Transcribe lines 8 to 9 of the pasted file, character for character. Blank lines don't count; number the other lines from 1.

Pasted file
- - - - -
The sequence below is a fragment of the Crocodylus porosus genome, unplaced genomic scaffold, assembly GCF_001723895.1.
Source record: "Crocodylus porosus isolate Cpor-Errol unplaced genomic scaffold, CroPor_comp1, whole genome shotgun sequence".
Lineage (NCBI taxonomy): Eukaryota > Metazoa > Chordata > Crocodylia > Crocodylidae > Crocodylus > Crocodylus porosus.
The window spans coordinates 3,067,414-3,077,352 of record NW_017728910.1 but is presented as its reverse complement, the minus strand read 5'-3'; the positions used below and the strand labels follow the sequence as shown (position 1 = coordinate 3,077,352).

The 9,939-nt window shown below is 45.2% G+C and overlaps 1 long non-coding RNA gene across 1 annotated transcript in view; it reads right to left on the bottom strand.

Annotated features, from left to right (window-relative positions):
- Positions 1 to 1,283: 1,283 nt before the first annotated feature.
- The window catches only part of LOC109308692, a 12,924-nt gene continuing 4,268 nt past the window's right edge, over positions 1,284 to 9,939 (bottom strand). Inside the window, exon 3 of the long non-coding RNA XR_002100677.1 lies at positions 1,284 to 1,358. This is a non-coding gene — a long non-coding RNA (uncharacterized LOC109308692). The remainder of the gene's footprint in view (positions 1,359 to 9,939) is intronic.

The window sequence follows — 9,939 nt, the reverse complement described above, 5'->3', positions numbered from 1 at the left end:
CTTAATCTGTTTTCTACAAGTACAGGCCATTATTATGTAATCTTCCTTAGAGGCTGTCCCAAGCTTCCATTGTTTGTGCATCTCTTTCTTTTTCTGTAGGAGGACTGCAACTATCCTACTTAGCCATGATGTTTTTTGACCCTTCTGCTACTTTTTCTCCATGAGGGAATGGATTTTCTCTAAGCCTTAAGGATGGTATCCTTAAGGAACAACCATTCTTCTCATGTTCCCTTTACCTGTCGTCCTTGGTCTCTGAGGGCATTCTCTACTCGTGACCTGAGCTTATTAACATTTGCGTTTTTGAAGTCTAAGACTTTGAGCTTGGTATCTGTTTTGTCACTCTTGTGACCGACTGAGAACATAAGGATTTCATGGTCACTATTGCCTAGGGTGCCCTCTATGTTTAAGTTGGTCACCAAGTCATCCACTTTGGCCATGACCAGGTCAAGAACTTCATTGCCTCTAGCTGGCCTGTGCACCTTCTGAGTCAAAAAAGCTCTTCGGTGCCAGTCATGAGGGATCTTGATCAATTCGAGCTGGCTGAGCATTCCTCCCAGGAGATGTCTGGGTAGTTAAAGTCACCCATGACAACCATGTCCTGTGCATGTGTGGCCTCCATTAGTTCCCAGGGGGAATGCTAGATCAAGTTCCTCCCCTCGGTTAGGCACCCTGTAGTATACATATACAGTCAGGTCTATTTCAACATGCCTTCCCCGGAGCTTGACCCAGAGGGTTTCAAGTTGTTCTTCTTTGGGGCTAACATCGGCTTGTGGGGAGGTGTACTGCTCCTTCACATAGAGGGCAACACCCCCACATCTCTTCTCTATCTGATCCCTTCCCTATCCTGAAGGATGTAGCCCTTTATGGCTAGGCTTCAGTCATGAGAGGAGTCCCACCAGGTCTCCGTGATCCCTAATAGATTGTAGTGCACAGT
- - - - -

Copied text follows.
- The window catches only part of LOC109308692, a 12,924-nt gene continuing 4,268 nt past the window's right edge, over positions 1,284 to 9,939 (bottom strand). Inside the window, exon 3 of the long non-coding RNA XR_002100677.1 lies at positions 1,284 to 1,358. This is a non-coding gene — a long non-coding RNA (uncharacterized LOC109308692). The remainder of the gene's footprint in view (positions 1,359 to 9,939) is intronic.

The window sequence follows — 9,939 nt, the reverse complement described above, 5'->3', positions numbered from 1 at the left end: